A Bit Of History
Our roots go back to 1989 when the old Thomas Clouston Clinic was closed and patients were moved to the Royal Edinburgh Hospital. Patients decided they needed a stronger voice. They wanted to have their opinions heard. So they formed a Patients Council which eventually was properly constituted as the Royal Edinburgh Hospital Patients’ Council in 1993. We continue to strengthen the voice of patients and former patients through independent collective advocacy. We continue to build on the foundations established by patients over twenty years ago.
To Find Out More Click On The Links Below:
Who Are The Patients Council?
If you are a patient or have been a patient of the Royal Edinburgh Hospital, you are part of the Patients Council. You can take part in electing our Management Committee made up of patients and former patients. The Management Committee prioritise work. They monitor finances. They attend meetings and represent the collective voice of patients to shape and improve care services.
Our Current Management Committee Members Are:
Chair of the Patients Council
Convenor of the Management Committee
Management committee members
Alison Rankin, Mark Somerville, Gareth Jones, Stephen Muirhead, Janet Ewing, Luc Rakotomalala
Co-opted Member of Management Committee
Cathy Robertson, Maggie McIvor
For more information on the range of meetings please see our Reports section. Also check out the various reports we produce, particularly our monthly reports. As Members we rely on our own experience as patients and also listen to feedback and experience of other patients and former patients. We volunteer alongside a range of other co-opted members and activists.
Our Current Co-opted Members Are:
Cathy Robertson, Maggie McIvor
AdvoCard Independent Advocacy won the contract to provide independent collective advocacy for mental health and carers in Edinburgh. Whilst the Council and NHS Board have signed the contract with AdvoCard, the advocacy will be delivered through working in partnership with the Patients Council and Edinburgh Carers Council. In partnership with the Patients Council and the Carers Council they will deliver advocacy under the contracts. Although funded by the NHS and City of Edinburgh Council we are independent, our own registered charity and not part of the hospital, the NHS or the Council. Our job is to challenge and campaign for change and improvements in the way services and treatments happen. This means being independent is important. We have a long established and good working relationship with the Royal Edinburgh Hospital and its staff. We are invited onto many working groups and meetings. We strengthen the voice of patients and work towards developing and improving services.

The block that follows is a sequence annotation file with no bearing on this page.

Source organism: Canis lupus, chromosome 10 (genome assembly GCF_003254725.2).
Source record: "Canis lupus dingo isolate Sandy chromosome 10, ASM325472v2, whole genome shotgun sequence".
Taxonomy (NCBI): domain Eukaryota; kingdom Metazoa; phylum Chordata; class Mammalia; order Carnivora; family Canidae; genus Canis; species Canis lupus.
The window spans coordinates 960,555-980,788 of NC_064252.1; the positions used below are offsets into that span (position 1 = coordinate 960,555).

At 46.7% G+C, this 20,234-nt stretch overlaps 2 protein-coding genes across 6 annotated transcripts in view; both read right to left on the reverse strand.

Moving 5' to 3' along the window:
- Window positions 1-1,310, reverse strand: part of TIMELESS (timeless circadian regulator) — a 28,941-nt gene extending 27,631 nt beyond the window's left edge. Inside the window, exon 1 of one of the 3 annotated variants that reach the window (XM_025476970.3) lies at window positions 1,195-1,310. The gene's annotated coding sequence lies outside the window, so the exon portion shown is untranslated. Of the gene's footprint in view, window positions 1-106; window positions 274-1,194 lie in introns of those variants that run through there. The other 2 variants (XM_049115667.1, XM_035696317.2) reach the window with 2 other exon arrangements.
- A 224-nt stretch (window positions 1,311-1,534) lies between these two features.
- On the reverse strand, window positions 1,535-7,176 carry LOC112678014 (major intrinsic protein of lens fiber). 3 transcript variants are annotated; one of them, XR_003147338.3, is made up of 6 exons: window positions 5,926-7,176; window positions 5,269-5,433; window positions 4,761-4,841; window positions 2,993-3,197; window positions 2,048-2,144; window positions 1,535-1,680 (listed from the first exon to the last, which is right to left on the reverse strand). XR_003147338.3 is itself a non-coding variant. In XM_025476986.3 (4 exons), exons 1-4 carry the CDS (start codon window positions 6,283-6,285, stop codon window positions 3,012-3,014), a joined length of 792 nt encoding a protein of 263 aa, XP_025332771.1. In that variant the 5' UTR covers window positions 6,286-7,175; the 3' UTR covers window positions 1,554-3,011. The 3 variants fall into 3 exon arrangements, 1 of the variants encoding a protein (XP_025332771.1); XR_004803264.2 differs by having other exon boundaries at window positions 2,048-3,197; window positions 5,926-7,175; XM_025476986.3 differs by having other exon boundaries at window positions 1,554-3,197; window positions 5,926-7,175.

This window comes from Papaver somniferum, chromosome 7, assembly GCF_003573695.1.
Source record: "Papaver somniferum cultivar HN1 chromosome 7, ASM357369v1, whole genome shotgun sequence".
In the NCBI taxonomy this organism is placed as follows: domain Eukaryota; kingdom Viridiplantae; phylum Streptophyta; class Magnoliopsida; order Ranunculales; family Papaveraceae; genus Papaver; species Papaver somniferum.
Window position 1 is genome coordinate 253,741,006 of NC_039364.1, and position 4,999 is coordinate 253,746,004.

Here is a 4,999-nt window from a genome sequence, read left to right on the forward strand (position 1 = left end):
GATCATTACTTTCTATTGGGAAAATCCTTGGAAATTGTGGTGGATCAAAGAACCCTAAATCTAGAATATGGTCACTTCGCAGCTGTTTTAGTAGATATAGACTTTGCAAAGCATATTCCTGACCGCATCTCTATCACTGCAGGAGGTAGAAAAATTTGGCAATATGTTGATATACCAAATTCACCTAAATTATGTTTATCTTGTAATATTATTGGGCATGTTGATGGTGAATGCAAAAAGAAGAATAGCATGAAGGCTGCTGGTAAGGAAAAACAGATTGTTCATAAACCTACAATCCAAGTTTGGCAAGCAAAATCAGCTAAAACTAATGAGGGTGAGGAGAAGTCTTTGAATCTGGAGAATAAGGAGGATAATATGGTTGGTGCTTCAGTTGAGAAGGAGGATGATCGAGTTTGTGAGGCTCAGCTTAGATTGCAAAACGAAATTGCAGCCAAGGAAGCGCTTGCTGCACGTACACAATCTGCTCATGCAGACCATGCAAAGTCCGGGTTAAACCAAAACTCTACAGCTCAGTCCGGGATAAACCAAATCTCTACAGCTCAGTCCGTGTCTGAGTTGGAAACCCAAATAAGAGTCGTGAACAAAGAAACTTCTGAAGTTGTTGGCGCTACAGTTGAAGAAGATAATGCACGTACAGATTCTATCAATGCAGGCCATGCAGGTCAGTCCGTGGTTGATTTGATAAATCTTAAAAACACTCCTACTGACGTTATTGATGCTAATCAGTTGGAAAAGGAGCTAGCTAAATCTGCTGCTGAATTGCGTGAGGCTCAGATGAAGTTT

What Is Collective Advocacy?
The implementation of the Mental Health (Care and Treatment) (Scotland) Act 2003 gives every person with a mental health, learning disability or personality disorder the right to access independent advocacy services. The Patients Council provides independent Collective Advocacy which focuses on issues which affect more than one person.
- Quality of the food
- Quality of the environment
- Wider issues such as smoking in the hospital and building a new hospital
The Patients Council work in partnership with Advocard who provide Independent Individual Advocacy in the hospital. Individual issues are issues which affect you personally. Examples of these are:
- Appealing a decision about your individual care and treatment
- Your benefits
- Your individual care plan
To contact AdvoCard individual advocacy in the hospital phone 0131 537 6004
Sometimes more than one person might experience something which needs to change. When this happens individual advocacy let the Patients Council know and we take this forward as a collective issue.
Collective advocacy goes further than just making change for the better. Our volunteers and co-optees gain a lot from volunteering for the Patients Council.
‘I experience real satisfaction that my own problems over the years can now be put to positive use because I find it easy to meet similar sufferers on their own terms.’
‘I’m gaining in confidence all the time and have a strong feeling of accomplishment. It’s very satisfying knowing I’m part of all this, and sometimes it’s very hard work!’
‘Being a member of the P.C. has increased my self-confidence and given me a sense of worth that I never thought possible after my own personal tragedy. I am now discharged and my Recovery is due to the excellent treatment I received in the Royal Ed and the work I have been able to do since. ’Giving back’ is essential to me.’
How do I contribute?
There are a number of ways to contribute to our work. They are designed to ensure that as many people as possible are included and can take part:
• Open meetings (six each year) where people bring concerns, raise issues, elect representatives and hear guest speakers.
• Informal ‘drop-in’ sessions
• Regular newsletters, reports and information
• Small collective advocacy meeting groups for patients in various venues around the hospital, such as on wards
• Workshops on topics of interest in mental health
• Joint working partnerships with the hospital and with Edinburgh Napier University